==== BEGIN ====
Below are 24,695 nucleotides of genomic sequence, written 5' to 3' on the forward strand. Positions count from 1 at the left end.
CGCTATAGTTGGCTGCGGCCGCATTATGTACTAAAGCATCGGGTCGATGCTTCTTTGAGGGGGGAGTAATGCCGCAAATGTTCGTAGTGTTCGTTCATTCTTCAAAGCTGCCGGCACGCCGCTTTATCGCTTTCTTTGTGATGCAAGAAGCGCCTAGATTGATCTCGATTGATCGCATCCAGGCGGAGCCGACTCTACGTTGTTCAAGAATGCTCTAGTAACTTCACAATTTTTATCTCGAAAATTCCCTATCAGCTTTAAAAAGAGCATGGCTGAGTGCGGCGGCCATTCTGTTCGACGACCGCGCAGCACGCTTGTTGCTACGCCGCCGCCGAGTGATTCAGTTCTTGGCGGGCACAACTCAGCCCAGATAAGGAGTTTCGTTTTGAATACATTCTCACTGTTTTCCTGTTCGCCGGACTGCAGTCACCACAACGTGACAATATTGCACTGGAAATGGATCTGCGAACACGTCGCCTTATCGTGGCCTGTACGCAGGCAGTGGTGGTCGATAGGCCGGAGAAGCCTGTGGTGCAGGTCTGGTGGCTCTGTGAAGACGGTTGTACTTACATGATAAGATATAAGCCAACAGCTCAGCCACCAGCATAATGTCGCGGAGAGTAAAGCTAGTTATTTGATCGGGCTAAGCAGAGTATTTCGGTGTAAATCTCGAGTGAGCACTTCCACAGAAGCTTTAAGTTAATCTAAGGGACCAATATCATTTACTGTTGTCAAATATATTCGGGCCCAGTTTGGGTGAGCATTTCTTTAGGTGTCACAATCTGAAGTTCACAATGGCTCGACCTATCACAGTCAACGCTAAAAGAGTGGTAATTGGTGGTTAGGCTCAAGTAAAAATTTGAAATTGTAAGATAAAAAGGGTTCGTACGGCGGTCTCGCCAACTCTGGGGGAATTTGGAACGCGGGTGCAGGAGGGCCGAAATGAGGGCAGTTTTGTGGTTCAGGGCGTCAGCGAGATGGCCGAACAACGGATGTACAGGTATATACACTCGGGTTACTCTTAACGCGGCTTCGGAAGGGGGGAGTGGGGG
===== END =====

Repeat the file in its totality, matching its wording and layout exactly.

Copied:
Below are 24,695 nucleotides of genomic sequence, written 5' to 3' on the forward strand. Positions count from 1 at the left end.
CGCTATAGTTGGCTGCGGCCGCATTATGTACTAAAGCATCGGGTCGATGCTTCTTTGAGGGGGGAGTAATGCCGCAAATGTTCGTAGTGTTCGTTCATTCTTCAAAGCTGCCGGCACGCCGCTTTATCGCTTTCTTTGTGATGCAAGAAGCGCCTAGATTGATCTCGATTGATCGCATCCAGGCGGAGCCGACTCTACGTTGTTCAAGAATGCTCTAGTAACTTCACAATTTTTATCTCGAAAATTCCCTATCAGCTTTAAAAAGAGCATGGCTGAGTGCGGCGGCCATTCTGTTCGACGACCGCGCAGCACGCTTGTTGCTACGCCGCCGCCGAGTGATTCAGTTCTTGGCGGGCACAACTCAGCCCAGATAAGGAGTTTCGTTTTGAATACATTCTCACTGTTTTCCTGTTCGCCGGACTGCAGTCACCACAACGTGACAATATTGCACTGGAAATGGATCTGCGAACACGTCGCCTTATCGTGGCCTGTACGCAGGCAGTGGTGGTCGATAGGCCGGAGAAGCCTGTGGTGCAGGTCTGGTGGCTCTGTGAAGACGGTTGTACTTACATGATAAGATATAAGCCAACAGCTCAGCCACCAGCATAATGTCGCGGAGAGTAAAGCTAGTTATTTGATCGGGCTAAGCAGAGTATTTCGGTGTAAATCTCGAGTGAGCACTTCCACAGAAGCTTTAAGTTAATCTAAGGGACCAATATCATTTACTGTTGTCAAATATATTCGGGCCCAGTTTGGGTGAGCATTTCTTTAGGTGTCACAATCTGAAGTTCACAATGGCTCGACCTATCACAGTCAACGCTAAAAGAGTGGTAATTGGTGGTTAGGCTCAAGTAAAAATTTGAAATTGTAAGATAAAAAGGGTTCGTACGGCGGTCTCGCCAACTCTGGGGGAATTTGGAACGCGGGTGCAGGAGGGCCGAAATGAGGGCAGTTTTGTGGTTCAGGGCGTCAGCGAGATGGCCGAACAACGGATGTACAGGTATATACACTCGGGTTACTCTTAACGCGGCTTCGGAAGGGGGGAGTGGGGG